I am disappointed in the New Jersey Family court system for making parenting decisions for my daughter, as if they know what is best for her. The bottom line is, she made a mistake when she got kicked out of her internship program. There are consequences for her actions. She didn’t want to abide by our rules, so she left. We asked her several times to come home and she never did. It makes my blood boil listening to a judge tell me that my daughter can go to any school in country she wants to, have no relationship with her parents, and we have to pay! We offered in-state tuition and she wants to go out of state. Common sense would say she should pay for it. The law is ridiculous. My ex and I have met with legislators who are writing a new bill that protects parents from this happening again. Do you realize that if you are married in the state of New Jersey, you are not under any legal obligation to pay for college? But, if you get divorced, you must contribute? Please, someone tell me how that makes sense. Not only do you have to pay, but apparently you have to pay for any college they want to go to, anywhere in the country. My ex and I have five kids between us, a mortgage, and other expenses. Why don’t they take any of that into account?   

People who are following this story have been quick to blame Caitlyn exclusively. Each and every story I read is followed by hundreds or even thousands of horrible comments about my daughter and what a brat she is.

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Photo courtesy of Michael Ricci

While I absolutely place blame on Caitlyn for this, the majority of it lies with her grandparents, who have fostered and even financed this debacle while she lives at their house. What kind of people encourage their granddaughter to sue her own parents…their son? Most days I am sad, even depressed, that something so private is now so public. It’s only when I’m home with my wife or coaching my basketball players that I feel like myself. My ex and I want to help our daughter, we want her to be successful in life, but we would also like to have some influence in her life.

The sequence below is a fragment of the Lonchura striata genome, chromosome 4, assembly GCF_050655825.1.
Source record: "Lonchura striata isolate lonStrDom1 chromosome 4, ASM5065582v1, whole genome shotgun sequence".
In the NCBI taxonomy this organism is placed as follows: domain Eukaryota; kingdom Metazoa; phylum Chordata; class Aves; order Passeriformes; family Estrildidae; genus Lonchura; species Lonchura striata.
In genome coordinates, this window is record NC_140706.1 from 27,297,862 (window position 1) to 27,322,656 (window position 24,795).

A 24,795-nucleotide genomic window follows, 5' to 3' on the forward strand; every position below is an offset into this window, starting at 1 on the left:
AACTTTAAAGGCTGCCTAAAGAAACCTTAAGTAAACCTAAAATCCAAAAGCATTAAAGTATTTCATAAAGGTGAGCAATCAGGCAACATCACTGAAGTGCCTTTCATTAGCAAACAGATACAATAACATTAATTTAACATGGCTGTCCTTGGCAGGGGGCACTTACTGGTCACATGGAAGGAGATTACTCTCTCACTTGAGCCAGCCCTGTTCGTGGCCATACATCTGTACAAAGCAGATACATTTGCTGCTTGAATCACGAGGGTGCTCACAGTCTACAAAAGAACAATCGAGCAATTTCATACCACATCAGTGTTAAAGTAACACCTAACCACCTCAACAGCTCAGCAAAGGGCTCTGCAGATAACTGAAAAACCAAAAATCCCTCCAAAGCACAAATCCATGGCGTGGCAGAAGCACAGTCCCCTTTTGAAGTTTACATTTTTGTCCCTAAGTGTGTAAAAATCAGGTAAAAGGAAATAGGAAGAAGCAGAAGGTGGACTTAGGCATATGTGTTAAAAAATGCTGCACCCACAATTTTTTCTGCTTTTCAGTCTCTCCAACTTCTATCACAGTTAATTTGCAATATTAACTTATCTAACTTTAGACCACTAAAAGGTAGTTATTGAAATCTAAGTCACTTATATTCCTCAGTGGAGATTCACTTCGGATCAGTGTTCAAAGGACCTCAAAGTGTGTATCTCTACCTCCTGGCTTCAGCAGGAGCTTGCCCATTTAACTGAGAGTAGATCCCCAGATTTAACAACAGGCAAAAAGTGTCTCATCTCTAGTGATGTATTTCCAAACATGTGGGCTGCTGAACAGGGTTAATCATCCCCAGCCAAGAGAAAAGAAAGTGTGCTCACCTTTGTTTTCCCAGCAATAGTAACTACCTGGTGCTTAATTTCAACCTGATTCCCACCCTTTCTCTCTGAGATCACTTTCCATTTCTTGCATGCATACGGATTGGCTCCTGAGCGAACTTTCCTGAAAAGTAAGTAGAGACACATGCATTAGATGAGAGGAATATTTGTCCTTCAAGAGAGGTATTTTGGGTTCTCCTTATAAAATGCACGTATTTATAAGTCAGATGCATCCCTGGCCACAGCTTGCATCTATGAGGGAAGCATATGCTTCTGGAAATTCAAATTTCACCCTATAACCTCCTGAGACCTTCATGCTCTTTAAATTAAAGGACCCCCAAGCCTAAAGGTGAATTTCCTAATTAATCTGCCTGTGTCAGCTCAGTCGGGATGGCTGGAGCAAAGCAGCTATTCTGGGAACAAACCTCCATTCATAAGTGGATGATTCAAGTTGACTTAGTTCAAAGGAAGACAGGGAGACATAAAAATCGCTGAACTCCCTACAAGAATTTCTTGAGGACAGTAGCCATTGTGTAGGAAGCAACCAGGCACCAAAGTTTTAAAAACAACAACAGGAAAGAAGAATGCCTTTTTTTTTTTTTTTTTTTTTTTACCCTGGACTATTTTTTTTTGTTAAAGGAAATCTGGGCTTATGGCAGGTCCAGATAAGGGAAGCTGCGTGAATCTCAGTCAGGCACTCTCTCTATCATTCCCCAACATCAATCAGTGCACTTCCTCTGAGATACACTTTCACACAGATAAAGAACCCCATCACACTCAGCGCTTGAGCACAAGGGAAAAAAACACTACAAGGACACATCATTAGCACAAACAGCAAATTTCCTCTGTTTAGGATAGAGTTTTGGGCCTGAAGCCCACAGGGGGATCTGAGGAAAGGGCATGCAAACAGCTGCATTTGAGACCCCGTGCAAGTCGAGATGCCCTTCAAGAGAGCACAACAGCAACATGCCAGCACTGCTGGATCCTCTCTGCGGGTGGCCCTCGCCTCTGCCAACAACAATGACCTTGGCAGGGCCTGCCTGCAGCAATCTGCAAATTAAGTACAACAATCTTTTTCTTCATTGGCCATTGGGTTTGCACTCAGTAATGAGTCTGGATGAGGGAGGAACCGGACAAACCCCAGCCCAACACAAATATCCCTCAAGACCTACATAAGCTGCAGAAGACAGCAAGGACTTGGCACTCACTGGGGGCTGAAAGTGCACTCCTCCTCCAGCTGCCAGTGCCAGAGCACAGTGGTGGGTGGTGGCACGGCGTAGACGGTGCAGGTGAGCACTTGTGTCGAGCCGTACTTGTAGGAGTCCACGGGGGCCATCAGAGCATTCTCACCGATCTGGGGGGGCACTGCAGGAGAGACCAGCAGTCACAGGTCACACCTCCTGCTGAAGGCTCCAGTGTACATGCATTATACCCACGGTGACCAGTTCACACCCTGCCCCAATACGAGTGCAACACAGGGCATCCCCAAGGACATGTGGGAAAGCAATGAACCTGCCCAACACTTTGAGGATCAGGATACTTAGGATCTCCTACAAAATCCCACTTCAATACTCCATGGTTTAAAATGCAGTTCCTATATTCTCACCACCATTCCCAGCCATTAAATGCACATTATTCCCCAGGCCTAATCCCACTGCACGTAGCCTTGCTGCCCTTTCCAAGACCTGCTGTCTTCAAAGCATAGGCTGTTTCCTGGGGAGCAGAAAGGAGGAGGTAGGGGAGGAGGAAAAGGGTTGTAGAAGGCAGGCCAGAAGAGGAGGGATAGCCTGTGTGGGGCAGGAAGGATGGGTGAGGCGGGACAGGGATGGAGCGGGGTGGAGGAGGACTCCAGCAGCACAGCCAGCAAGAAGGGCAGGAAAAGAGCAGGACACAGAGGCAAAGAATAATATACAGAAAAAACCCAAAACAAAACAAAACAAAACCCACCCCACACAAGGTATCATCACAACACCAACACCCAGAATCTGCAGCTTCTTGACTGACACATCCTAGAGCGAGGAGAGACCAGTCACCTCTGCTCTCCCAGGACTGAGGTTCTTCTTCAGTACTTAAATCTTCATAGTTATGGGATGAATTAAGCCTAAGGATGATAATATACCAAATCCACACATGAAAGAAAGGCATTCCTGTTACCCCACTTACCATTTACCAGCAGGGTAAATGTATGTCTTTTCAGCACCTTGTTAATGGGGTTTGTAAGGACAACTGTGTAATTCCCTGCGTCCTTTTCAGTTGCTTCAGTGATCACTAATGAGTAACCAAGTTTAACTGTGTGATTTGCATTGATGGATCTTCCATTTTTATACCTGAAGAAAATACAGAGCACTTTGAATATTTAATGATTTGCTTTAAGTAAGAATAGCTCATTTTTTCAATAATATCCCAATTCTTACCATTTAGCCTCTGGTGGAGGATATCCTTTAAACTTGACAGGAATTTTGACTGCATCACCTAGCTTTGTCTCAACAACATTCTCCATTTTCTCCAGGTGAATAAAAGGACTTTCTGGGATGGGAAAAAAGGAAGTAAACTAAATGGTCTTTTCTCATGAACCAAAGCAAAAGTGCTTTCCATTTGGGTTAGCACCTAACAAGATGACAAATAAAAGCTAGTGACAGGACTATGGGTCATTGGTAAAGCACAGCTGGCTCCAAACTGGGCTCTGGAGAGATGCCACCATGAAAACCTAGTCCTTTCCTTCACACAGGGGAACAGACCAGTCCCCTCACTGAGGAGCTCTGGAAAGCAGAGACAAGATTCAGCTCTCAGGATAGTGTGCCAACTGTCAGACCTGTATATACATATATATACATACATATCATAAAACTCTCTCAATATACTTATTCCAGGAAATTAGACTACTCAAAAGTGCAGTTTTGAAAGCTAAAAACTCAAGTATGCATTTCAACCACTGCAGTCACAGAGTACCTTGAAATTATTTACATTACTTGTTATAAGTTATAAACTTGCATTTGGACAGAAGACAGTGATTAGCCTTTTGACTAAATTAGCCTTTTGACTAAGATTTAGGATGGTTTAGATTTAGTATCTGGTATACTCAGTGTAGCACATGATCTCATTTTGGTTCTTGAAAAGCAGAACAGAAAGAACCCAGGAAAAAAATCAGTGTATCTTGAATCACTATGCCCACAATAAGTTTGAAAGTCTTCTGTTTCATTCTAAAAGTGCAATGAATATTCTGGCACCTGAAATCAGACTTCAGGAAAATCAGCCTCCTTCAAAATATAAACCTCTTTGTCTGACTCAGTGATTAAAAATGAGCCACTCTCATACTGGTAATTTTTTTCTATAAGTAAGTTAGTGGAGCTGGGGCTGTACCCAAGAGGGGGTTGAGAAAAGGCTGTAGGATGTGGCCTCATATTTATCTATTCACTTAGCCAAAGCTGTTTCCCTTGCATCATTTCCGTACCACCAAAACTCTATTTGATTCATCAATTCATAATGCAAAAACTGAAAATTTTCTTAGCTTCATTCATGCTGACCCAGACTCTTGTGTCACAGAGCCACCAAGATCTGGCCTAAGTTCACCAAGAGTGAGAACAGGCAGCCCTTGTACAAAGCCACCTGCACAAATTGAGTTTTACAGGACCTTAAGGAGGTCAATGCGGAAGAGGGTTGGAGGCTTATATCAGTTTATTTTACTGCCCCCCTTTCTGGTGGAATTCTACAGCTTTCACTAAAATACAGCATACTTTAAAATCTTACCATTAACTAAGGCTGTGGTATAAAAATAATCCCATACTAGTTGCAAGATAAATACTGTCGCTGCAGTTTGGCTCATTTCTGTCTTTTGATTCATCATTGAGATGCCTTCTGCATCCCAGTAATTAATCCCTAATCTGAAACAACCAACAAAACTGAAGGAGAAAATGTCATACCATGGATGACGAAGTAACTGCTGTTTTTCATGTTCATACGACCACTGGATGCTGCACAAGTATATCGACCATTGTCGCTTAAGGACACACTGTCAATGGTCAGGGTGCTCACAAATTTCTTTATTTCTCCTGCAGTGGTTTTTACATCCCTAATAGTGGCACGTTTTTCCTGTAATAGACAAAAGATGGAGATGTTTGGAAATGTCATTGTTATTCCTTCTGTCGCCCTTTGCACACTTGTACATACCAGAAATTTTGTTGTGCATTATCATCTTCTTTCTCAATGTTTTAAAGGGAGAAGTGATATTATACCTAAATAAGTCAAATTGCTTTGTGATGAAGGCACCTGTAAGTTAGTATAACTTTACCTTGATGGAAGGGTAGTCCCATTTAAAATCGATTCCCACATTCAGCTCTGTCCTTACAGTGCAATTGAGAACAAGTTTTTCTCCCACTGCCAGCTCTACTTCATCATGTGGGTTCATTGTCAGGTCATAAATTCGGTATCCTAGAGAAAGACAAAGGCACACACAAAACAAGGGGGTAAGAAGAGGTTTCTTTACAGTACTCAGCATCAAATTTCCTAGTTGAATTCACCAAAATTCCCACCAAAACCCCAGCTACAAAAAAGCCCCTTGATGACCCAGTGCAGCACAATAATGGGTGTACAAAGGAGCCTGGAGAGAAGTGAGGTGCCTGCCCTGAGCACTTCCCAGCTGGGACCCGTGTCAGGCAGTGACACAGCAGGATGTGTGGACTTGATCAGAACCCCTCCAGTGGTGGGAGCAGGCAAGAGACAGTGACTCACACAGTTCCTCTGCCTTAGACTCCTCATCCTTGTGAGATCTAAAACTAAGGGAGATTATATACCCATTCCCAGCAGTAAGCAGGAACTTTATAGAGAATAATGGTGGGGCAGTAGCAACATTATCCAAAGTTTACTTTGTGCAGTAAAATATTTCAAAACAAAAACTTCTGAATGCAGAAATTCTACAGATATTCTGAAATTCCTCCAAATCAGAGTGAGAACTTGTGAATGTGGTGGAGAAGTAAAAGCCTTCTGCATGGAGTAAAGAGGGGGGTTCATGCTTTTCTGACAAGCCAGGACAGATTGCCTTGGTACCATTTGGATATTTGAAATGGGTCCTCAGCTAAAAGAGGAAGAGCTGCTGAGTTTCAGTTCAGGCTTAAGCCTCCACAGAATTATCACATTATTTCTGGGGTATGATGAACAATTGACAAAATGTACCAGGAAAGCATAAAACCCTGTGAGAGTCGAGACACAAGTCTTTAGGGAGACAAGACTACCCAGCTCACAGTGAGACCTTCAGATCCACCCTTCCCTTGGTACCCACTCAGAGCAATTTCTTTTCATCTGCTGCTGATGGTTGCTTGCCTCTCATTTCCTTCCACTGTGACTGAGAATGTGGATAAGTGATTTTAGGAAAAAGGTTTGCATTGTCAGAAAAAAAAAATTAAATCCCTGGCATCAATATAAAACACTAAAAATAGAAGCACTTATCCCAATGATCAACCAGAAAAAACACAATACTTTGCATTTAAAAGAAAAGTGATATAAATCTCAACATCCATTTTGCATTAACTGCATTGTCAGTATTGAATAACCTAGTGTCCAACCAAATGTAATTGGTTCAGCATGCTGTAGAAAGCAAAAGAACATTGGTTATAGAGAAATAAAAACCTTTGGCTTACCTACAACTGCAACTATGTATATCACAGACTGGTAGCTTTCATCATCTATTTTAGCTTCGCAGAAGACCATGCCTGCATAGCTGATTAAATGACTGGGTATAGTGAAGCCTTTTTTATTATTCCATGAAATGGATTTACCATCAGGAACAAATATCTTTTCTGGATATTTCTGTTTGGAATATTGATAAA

Maura and I are Caitlyn’s parents, so we want to have input and involvement in her decisions. Caitlyn, her attorney, and her grandparents want money. That’s it. The judge asked me in court on Monday if I had a college plan for my daughter. I presented the plan that includes financial help along with moving home and attending counseling. He asked the same of my daughter.  Her response, “I want them to pay for college.” The entire thing makes me sick to my stomach.

Caitlyn Ricci’s lawyer, Andrew Rochester, provided the following statement to Yahoo Parenting: “Since Caitlyn has moved in with her grandparents she has gotten into no trouble and her grades have gone up. She is a solid A/B college student and works a 30-hour job. Mr. Ricci should be proud of her accomplishments instead of disparaging because he doesn’t want to pay for her education. It really doesn’t matter if Caitlyn was going to Temple , Rutgers, Montclair State, or Harvard,  Mr. Ricci has made clear he wasn’t going to pay no matter what school Caitlyn went to. Mr. Ricci and Ms. McGarvey, based on their incomes, certainly have ability to pay, and we gave them options not to pay cash out of hand and they decided not to avail themselves of those options.”